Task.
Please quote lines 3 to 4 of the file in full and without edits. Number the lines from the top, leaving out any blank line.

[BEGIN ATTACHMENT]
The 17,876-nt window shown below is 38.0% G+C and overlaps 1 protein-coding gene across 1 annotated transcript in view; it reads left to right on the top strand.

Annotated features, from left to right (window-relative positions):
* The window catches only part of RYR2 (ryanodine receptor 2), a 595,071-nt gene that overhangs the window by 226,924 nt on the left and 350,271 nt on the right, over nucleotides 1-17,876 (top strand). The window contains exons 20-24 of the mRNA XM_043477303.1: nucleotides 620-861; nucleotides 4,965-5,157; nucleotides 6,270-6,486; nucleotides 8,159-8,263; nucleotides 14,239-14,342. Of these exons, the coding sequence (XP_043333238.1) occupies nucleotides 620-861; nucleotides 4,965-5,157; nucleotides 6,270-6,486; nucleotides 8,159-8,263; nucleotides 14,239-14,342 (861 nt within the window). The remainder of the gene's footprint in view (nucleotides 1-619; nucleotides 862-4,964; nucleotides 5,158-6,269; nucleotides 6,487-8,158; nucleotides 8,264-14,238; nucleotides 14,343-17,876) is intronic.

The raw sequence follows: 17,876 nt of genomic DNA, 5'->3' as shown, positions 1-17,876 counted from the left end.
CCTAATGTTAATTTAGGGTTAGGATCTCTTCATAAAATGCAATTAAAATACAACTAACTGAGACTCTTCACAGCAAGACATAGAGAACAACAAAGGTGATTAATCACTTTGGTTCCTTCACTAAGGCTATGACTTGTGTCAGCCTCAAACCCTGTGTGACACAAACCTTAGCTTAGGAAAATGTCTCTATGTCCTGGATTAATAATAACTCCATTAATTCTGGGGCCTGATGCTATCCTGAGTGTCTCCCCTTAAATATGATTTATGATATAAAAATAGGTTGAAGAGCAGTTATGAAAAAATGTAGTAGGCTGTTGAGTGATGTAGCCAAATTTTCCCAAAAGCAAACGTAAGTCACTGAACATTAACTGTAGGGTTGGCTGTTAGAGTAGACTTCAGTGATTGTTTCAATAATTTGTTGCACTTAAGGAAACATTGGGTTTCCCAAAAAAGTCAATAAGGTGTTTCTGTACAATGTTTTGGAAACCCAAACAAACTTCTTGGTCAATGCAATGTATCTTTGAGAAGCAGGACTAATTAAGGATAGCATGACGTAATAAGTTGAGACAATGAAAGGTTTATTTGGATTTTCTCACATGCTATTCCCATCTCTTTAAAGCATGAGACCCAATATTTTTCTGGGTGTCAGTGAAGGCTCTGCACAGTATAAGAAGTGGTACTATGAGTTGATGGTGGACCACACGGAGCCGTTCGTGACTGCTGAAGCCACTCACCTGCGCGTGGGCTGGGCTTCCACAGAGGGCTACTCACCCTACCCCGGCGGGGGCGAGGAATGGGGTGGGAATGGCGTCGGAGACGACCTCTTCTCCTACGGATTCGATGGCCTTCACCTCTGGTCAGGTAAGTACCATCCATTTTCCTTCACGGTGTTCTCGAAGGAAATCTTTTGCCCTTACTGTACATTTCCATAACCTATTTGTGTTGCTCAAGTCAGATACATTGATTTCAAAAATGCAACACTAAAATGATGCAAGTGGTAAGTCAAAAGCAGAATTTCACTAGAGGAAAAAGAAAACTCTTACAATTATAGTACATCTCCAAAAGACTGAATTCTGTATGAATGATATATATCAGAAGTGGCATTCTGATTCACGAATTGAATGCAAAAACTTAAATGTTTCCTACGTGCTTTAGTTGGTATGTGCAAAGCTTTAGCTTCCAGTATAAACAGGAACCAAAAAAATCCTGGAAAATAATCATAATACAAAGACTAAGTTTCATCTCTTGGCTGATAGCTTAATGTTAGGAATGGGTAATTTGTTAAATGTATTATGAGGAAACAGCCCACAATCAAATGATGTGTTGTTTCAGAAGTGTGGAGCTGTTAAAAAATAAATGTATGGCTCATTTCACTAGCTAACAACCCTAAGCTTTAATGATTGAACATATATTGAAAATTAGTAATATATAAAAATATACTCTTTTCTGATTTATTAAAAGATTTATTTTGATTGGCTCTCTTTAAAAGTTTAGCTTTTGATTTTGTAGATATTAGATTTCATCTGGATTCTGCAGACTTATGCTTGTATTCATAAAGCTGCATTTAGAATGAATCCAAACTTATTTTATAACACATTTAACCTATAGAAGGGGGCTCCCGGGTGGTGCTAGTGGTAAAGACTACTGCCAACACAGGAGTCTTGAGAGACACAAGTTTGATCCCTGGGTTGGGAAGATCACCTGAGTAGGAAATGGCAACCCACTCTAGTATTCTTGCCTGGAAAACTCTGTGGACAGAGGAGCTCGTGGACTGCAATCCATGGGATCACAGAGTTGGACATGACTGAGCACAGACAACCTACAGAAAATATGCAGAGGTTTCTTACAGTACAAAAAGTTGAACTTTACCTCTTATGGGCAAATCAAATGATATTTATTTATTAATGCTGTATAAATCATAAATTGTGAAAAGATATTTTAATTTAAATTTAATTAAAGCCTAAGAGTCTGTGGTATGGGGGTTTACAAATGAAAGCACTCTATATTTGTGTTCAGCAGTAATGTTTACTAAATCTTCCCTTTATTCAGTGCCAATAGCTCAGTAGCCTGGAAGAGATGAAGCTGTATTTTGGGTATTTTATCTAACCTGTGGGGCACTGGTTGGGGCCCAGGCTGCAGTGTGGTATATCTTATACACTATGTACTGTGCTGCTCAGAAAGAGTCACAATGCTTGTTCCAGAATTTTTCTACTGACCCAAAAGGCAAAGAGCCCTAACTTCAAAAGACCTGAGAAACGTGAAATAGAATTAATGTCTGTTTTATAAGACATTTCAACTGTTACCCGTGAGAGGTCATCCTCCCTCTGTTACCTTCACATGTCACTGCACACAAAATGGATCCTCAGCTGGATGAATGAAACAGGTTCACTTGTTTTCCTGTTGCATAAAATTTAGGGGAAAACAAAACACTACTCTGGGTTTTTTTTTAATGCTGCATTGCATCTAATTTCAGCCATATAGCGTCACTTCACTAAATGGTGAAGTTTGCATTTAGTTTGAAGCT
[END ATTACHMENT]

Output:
* The window catches only part of RYR2 (ryanodine receptor 2), a 595,071-nt gene that overhangs the window by 226,924 nt on the left and 350,271 nt on the right, over nucleotides 1-17,876 (top strand). The window contains exons 20-24 of the mRNA XM_043477303.1: nucleotides 620-861; nucleotides 4,965-5,157; nucleotides 6,270-6,486; nucleotides 8,159-8,263; nucleotides 14,239-14,342. Of these exons, the coding sequence (XP_043333238.1) occupies nucleotides 620-861; nucleotides 4,965-5,157; nucleotides 6,270-6,486; nucleotides 8,159-8,263; nucleotides 14,239-14,342 (861 nt within the window). The remainder of the gene's footprint in view (nucleotides 1-619; nucleotides 862-4,964; nucleotides 5,158-6,269; nucleotides 6,487-8,158; nucleotides 8,264-14,238; nucleotides 14,343-17,876) is intronic.

The raw sequence follows: 17,876 nt of genomic DNA, 5'->3' as shown, positions 1-17,876 counted from the left end.